19 June 2017
“We need to speed up the time it takes for great ideas to become thriving businesses – for the sake of the world.”
Marga Hoek, CEO of The Dutch Sustainable Business Association, award winning author and Chair of the judging panel at the 2015 Climate-KIC Venture Competition final in Birmingham on October 29th, was pleased by the very high standard of the eight finalists; “They were very focused, very clear about what they wanted to achieve and why, and had a good grasp of how they could scale up their ideas to become fully-fledged businesses. And that fact shows just how effective the Accelerator Programme is. It’s working. Really working.”
Marga, and her fellow judges, Pierre Nougue (Cofounder and Managing Partner of ECOSYS Group and Cleantech Open France) and Murray McCaig (managing partner with ArcTern Ventures, Canada’s leading early-stage venture capital firm in the cleantech sector) were impressed by the breadth of the start-up’s thinking. She puts it down to the intense training that they received during their year-long journey through the Accelerator. “They’ve been very highly drilled so they can pitch their ideas around the world and win the investment and customers they need.”
“This is my second time as Chair of the jury of Climate-KIC,” she said, “We had to be careful not to focus on the ideas themselves like we did at ClimateLaunchpad – all of which were really clever – but on the business aspects: could these start-ups really go out and build a business quickly? They have to be ‘investor ready’. That was top of our criteria for success.”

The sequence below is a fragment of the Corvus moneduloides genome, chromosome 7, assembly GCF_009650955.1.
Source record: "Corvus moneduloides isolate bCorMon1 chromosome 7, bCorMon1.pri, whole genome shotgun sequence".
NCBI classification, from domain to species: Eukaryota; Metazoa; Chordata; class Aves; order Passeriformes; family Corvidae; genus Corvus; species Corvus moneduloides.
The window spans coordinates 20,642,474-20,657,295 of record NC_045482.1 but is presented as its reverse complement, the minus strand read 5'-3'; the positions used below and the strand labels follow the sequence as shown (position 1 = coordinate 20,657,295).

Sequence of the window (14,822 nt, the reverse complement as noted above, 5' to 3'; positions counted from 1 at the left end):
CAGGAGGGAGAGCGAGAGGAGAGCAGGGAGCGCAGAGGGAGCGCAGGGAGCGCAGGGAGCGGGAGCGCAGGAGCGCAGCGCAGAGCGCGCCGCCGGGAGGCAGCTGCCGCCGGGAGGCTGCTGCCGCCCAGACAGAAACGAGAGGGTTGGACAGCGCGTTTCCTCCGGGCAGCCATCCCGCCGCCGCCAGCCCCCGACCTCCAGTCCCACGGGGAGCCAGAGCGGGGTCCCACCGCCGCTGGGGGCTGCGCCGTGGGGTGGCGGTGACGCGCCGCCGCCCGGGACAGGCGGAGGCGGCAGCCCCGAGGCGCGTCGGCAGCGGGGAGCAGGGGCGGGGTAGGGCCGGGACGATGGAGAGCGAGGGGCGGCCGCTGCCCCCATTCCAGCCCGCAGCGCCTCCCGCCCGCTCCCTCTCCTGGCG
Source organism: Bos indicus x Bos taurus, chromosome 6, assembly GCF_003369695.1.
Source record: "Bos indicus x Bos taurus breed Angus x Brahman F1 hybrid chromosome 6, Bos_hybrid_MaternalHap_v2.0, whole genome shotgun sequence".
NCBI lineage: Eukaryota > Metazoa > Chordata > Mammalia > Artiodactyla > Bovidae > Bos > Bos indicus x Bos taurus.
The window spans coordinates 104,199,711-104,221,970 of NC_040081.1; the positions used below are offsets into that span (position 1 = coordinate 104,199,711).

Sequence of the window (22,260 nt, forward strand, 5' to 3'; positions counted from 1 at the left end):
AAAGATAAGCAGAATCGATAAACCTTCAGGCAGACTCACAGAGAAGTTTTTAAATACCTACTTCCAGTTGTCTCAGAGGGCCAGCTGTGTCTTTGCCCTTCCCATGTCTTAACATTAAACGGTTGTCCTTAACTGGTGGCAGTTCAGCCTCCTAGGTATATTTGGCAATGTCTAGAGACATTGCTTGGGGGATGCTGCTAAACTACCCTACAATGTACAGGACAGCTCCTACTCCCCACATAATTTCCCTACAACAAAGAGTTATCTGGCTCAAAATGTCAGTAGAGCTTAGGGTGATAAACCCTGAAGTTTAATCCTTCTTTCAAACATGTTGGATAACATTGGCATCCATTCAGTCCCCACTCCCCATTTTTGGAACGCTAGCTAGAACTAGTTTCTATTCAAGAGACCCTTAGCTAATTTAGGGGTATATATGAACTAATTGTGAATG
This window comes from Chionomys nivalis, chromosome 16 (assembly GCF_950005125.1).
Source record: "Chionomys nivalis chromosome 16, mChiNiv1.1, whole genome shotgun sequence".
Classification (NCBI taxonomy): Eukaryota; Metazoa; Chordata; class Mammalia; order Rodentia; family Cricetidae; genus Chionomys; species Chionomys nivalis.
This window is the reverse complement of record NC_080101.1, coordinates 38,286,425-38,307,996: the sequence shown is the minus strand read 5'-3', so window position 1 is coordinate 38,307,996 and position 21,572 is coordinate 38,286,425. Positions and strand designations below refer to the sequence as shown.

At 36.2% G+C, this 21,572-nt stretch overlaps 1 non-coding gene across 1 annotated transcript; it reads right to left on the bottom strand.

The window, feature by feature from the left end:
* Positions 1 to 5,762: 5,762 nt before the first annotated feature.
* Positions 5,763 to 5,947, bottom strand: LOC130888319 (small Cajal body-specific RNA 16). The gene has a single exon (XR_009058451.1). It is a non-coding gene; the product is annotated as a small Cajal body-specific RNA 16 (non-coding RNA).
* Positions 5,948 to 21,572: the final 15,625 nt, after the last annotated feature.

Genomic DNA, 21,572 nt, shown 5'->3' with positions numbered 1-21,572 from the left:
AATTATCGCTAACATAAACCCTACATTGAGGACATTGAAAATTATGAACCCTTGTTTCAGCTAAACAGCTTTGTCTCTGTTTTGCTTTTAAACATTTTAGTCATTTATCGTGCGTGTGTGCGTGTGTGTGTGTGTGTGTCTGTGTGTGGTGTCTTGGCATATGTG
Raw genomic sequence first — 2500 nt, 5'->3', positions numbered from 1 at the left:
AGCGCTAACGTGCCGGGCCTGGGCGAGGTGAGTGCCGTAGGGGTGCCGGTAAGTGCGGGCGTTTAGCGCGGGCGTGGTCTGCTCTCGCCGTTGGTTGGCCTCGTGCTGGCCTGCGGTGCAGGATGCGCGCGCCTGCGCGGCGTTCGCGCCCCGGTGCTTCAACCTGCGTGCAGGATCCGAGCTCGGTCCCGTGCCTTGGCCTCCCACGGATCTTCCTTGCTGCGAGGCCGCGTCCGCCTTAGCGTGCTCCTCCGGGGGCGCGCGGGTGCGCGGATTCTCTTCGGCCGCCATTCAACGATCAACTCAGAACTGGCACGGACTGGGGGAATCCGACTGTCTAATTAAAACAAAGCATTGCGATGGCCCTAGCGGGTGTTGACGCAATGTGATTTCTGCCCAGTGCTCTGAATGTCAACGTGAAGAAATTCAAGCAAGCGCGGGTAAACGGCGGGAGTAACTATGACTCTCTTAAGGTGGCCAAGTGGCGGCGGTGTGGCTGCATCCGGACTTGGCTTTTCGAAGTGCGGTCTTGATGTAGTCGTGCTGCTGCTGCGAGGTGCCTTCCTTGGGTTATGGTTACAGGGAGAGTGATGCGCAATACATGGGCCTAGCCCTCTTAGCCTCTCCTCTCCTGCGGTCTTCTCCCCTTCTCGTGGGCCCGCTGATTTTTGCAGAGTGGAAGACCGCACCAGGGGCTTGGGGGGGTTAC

Designed for real investment
Marga is clear that the Venture Competition isn’t just about rewarding ideas that sound good but have little chance of thriving in the clean-tech market: “It’s about speeding up the time it takes for a world-changing idea which can mitigate the effects of climate change to get to market. The competition is designed to generate not only publicity but very real investment.”
The judges found themselves with eight equally innovative choices: “We needed to be analytical and indeed very critical,” said Marga, “We don’t help these start-up if we are not. And we asked ourselves each time, would this idea have a real impact, and could it be scaled up quickly enough to achieve real change?”
Bouncing back as valuable learning experience
What about the five start-ups who came away without a prize? Marga sees the experience of pitching for all 28 entries to the competition as a positive experience: “Being an entrepreneur is all about being able to recover from set-backs. It’s about bouncing back. No one really lost in Birmingham, but not everyone could win. The experience will have done them all good. If you can only win, then you’ll never survive in a tough business world.”
Good advice for all the participants in this year’s competition, and for those who will be competing next year, and the year after that!
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